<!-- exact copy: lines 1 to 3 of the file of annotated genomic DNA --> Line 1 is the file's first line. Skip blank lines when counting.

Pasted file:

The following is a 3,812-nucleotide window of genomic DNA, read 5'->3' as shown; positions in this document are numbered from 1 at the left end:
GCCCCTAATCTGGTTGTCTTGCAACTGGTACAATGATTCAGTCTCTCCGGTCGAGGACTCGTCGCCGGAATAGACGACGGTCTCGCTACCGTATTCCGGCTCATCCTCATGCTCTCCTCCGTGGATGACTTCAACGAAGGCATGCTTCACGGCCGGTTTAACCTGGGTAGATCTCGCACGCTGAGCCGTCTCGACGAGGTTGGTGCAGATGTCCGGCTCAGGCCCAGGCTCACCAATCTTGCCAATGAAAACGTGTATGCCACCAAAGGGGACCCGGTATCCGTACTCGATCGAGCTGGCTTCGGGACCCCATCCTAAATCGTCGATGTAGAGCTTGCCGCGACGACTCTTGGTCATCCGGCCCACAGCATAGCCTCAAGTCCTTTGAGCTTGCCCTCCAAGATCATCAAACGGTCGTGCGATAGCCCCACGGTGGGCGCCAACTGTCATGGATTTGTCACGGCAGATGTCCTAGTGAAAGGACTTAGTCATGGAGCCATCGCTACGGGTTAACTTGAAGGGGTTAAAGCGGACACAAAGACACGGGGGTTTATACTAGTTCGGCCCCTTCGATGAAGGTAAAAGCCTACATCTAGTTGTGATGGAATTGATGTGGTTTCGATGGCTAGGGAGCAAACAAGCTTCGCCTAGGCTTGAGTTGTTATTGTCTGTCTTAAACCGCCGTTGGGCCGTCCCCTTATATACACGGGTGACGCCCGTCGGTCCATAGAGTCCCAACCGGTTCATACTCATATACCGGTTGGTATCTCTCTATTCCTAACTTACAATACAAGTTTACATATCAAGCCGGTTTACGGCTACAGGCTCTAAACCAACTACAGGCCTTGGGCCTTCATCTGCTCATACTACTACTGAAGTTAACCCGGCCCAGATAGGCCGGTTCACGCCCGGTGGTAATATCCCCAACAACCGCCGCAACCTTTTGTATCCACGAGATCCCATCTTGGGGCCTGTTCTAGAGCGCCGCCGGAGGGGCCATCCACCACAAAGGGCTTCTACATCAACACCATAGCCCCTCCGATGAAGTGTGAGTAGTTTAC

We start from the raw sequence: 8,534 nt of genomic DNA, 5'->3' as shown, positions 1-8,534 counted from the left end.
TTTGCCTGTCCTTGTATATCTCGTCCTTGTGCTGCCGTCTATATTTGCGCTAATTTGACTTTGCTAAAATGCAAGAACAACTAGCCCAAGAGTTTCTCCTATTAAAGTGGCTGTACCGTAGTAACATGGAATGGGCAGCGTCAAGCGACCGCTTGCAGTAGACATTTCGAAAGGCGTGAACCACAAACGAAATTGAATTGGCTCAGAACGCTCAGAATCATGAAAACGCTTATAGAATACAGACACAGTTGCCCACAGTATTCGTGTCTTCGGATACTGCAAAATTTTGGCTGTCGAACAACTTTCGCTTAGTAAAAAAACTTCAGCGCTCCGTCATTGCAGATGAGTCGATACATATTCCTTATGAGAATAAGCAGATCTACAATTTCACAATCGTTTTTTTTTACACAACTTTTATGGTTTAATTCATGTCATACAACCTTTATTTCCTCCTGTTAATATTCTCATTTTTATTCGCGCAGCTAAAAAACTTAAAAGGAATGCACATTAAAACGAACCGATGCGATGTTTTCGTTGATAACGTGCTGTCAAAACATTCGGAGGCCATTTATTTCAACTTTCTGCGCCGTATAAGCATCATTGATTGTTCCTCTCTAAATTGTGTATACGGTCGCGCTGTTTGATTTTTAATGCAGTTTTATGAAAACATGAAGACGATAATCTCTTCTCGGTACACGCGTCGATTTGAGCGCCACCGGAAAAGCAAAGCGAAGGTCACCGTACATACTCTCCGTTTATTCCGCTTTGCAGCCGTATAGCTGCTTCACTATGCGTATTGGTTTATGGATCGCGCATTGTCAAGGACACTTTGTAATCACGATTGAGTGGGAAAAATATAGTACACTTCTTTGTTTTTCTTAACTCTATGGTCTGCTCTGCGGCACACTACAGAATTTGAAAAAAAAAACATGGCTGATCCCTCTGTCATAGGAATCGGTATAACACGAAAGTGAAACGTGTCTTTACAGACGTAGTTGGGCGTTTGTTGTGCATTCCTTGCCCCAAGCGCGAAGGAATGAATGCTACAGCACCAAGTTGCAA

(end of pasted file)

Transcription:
The following is a 3,812-nucleotide window of genomic DNA, read 5'->3' as shown; positions in this document are numbered from 1 at the left end:
GCCCCTAATCTGGTTGTCTTGCAACTGGTACAATGATTCAGTCTCTCCGGTCGAGGACTCGTCGCCGGAATAGACGACGGTCTCGCTACCGTATTCCGGCTCATCCTCATGCTCTCCTCCGTGGATGACTTCAACGAAGGCATGCTTCACGGCCGGTTTAACCTGGGTAGATCTCGCACGCTGAGCCGTCTCGACGAGGTTGGTGCAGATGTCCGGCTCAGGCCCAGGCTCACCAATCTTGCCAATGAAAACGTGTATGCCACCAAAGGGGACCCGGTATCCGTACTCGATCGAGCTGGCTTCGGGACCCCATCCTAAATCGTCGATGTAGAGCTTGCCGCGACGACTCTTGGTCATCCGGCCCACAGCATAGCCTCAAGTCCTTTGAGCTTGCCCTCCAAGATCATCAAACGGTCGTGCGATAGCCCCACGGTGGGCGCCAACTGTCATGGATTTGTCACGGCAGATGTCCTAGTGAAAGGACTTAGTCATGGAGCCATCGCTACGGGTTAACTTGAAGGGGTTAAAGCGGACACAAAGACACGGGGGTTTATACTAGTTCGGCCCCTTCGATGAAGGTAAAAGCCTACATCTAGTTGTGATGGAATTGATGTGGTTTCGATGGCTAGGGAGCAAACAAGCTTCGCCTAGGCTTGAGTTGTTATTGTCTGTCTTAAACCGCCGTTGGGCCGTCCCCTTATATACACGGGTGACGCCCGTCGGTCCATAGAGTCCCAACCGGTTCATACTCATATACCGGTTGGTATCTCTCTATTCCTAACTTACAATACAAGTTTACATATCAAGCCGGTTTACGGCTACAGGCTCTAAACCAACTACAGGCCTTGGGCCTTCATCTGCTCATACTACTACTGAAGTTAACCCGGCCCAGATAGGCCGGTTCACGCCCGGTGGTAATATCCCCAACAACCGCCGCAACCTTTTGTATCCACGAGATCCCATCTTGGGGCCTGTTCTAGAGCGCCGCCGGAGGGGCCATCCACCACAAAGGGCTTCTACATCAACACCATAGCCCCTCCGATGAAGTGTGAGTAGTTTAC

We start from the raw sequence: 8,534 nt of genomic DNA, 5'->3' as shown, positions 1-8,534 counted from the left end.